Jamie Dimon

Jamie Takes His Shots; Sheila Gets Constructive

I guess Jamie Dimon just got tired of taking shots from people he considers to be, intellectually speaking, a few fries short of a Happy Meal. While sometimes criticized for being an apple polisher for the left, he recently made it clear to an audience in Columbus, Ohio, that he’s an equal opportunity “disparager” of politicians from both sides of the aisle.

He earned applause for comments on the importance of improving urban public schools, and the political ineptitude in Washington, D.C., hammering policy-makers on several occasions for “reams of bad policy.”

“I don’t blame Republicans or Democrats,” he said. “I blame them all.”

I guess Jamie’s still bent about being kicked around in a House hearing a few years ago. He’s usually treated with kid gloves by most polls, so it’s understandable that he was shocked when someone actually threw a high hard one at his head in public. Still, his blame game has a lot of players.

He also had blunt advice about building a strong company.

“Fire the a–holes,” he said to laughs. “They will destroy your companies.”

OK, so if you fired all the a-holes in Congress, you’d have a barren wasteland. Come to think of it, that sounds pretty much like what we have with all the a-holes still in place. I guess that also applies to most big banks, as well, though, doesn’t it?

A-holes: We’re what made America great.

While Dimon’s remarks didn’t come as a shock, recent remarks by another character who made her bones during the last banking meltdown did stun this observer, because they actually made sense (paid subscription required).

[Sheila Bair] [t]he former chairman of the Federal Deposit Insurance Corp. is calling for a legislative solution she argues could significantly diminish regulatory burden on community banks: giving regulators the power to exempt institutions with less than $10 billion of assets from existing and new regulations.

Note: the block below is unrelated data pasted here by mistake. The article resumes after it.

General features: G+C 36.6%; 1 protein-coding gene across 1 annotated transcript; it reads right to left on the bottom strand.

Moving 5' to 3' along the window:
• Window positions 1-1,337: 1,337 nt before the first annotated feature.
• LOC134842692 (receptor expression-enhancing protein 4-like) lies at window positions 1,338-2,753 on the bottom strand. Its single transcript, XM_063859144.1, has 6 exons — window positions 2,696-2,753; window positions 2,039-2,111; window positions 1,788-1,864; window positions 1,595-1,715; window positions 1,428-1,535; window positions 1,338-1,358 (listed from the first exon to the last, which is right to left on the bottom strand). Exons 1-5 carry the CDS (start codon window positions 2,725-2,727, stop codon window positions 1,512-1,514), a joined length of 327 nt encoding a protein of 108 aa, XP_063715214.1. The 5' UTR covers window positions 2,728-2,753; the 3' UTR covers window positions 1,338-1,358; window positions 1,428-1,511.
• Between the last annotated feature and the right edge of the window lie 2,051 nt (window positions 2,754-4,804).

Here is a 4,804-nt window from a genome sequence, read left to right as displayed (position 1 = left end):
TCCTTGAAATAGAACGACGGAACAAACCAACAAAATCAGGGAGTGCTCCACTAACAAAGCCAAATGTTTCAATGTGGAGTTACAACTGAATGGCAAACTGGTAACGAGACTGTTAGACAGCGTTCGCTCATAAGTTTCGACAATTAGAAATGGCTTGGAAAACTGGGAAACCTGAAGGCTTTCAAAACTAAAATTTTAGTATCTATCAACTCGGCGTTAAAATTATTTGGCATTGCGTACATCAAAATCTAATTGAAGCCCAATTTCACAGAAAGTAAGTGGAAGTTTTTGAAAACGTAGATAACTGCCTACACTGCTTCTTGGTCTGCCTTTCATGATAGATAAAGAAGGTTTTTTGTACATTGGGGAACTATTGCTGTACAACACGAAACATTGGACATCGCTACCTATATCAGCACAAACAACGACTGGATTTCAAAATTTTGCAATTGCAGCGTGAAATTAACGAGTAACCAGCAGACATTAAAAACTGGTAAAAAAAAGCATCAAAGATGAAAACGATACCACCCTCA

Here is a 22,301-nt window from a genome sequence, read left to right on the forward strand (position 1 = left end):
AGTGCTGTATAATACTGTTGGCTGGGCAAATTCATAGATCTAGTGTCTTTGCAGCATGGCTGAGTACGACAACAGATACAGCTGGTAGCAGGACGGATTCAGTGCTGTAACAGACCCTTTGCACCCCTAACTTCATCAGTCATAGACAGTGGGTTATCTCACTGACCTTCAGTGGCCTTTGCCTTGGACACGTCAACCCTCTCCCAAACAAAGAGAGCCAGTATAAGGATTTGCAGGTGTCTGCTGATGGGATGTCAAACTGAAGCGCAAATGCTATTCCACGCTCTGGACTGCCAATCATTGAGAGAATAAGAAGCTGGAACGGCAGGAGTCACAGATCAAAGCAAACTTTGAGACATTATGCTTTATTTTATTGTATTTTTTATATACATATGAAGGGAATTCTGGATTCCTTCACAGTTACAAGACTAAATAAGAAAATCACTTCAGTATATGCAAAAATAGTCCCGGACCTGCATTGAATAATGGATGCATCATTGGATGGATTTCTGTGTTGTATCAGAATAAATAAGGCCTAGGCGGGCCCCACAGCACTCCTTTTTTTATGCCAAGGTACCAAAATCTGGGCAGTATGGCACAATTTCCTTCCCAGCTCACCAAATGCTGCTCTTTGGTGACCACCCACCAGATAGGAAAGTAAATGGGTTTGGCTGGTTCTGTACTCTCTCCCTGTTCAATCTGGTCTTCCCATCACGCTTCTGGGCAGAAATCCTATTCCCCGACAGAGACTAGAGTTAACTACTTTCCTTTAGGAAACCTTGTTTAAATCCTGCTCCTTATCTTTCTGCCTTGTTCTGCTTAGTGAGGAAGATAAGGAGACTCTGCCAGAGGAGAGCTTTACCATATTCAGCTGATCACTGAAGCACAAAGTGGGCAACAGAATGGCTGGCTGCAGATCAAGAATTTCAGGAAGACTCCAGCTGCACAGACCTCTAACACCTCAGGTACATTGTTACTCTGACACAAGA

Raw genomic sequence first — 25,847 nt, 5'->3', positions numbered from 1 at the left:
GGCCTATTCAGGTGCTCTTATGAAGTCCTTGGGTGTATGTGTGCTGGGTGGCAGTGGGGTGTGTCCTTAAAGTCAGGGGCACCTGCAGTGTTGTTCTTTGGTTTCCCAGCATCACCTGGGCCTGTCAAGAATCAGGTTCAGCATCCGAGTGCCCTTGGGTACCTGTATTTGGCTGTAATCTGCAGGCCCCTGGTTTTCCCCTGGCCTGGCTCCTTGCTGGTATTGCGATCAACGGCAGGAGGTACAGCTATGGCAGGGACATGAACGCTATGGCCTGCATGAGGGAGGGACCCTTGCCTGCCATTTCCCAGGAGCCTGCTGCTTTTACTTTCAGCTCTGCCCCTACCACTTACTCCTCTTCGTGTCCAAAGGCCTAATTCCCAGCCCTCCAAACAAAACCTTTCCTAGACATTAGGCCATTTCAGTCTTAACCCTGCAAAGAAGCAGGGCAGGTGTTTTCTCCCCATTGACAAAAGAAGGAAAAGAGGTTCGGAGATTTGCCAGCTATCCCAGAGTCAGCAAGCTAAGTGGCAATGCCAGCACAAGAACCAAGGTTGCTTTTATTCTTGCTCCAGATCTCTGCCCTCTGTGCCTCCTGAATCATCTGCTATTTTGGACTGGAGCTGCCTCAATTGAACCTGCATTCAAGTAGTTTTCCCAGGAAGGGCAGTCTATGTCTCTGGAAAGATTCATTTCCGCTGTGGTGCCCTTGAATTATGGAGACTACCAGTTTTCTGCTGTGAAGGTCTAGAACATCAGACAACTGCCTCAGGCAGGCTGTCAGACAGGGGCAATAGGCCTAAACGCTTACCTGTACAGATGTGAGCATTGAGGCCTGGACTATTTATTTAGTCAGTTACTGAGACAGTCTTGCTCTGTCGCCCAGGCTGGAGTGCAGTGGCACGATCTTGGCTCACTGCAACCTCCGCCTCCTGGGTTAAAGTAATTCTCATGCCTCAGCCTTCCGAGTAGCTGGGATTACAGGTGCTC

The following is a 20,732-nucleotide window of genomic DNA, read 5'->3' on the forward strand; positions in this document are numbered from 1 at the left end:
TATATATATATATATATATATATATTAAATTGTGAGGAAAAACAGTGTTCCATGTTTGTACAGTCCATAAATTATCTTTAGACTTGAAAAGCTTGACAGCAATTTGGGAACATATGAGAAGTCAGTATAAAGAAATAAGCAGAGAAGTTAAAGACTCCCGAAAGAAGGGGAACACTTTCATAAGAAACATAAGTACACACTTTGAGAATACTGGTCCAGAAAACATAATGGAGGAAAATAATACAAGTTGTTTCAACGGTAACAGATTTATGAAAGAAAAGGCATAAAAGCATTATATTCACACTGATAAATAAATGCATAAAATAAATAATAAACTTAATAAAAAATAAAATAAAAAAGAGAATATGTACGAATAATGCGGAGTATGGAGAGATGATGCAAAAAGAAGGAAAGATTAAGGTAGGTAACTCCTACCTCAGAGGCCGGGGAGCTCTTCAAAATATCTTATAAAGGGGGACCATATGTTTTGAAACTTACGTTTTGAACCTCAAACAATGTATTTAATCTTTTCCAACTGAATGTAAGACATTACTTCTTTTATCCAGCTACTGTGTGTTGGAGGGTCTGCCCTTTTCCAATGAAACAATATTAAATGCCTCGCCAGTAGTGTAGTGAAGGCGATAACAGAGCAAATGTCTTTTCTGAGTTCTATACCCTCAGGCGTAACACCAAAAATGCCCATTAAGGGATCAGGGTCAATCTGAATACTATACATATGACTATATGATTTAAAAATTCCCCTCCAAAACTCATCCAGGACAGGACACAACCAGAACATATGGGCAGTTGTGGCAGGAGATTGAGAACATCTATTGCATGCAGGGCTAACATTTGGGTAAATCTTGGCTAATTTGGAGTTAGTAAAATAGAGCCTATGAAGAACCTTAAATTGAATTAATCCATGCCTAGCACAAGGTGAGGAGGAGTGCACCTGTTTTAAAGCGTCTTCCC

Community bankers are lobbying for specific exemptions from specific provisions of law. Bair thinks that the approach is too narrow.

Bair said bankers should push for a broader solution, one that could fix many of those problems and future ones that arise. She said too often regulators feel like they have to start applying regulations geared for larger institutions to smaller ones.

“There is this fear that if you don’t do something you are going to look weak if you aren’t dealing with the small banks the same way as big banks,” she said.

But if Congress provided an explicit directive to regulators to consider granting small banks an exemption from rules they implement, that trend could begin to turn around. It would allow regulators to craft streamlined rules for small banks, effectively giving a stamp of approval to a two-tiered regulatory system, a concept that many lawmakers already endorse.

 “This might inform more of a two-tiered approach,” Bair said. “It’s clean, simple, easy to write… I don’t know why anyone would object to it.”

It would also empower regulators to act rather than having them return to Congress asking for an exemption. That is currently the case with the Volcker Rule, a Dodd-Frank provision that places limits on bank investment in private equity and hedge funds. Fed officials have asked Congress to exempt small banks from the rule.

As Bair also points out, her suggested approach seems to take the subject of community bank regulatory relief out of bitter partisan arguments over “rolling back” the “reforms” of Franken-Dodd. Even Princess Fauxcahontas might support such an approach, especially if she’s on her meds when it comes up for a vote.

Critics raise legitimate concerns, including whether $10 billion is too low a threshold, and whether exempting broad swaths of regulations from such legislative coverage could gut the effectiveness of the “relief” intended to be granted to smaller institutions. Other commentators raised my major concern: regulatory discretion means that regulators can decide not to act or to act ineffectively. They could also use their discretion to act in ways that promote something other than what objective observers would consider a proper goal (such as punishing gun dealers, online dating services, porn stars, payday lenders, or that annoying guy in the back of the bus who won’t give up his seat to an obviously expectant mother).

Even with those concerns, her proposal is worth considering. Since, in the past, we’ve dumped on her like a DFW public works dump-truck with a load of sand-and-salt barreling down an icy freeway in February when she acts in ways we think maybe “unwise” (Can you say “industrial bank moratorium”? I knew that you could!), we’ll give her her props when she casts a pearl before this swine.

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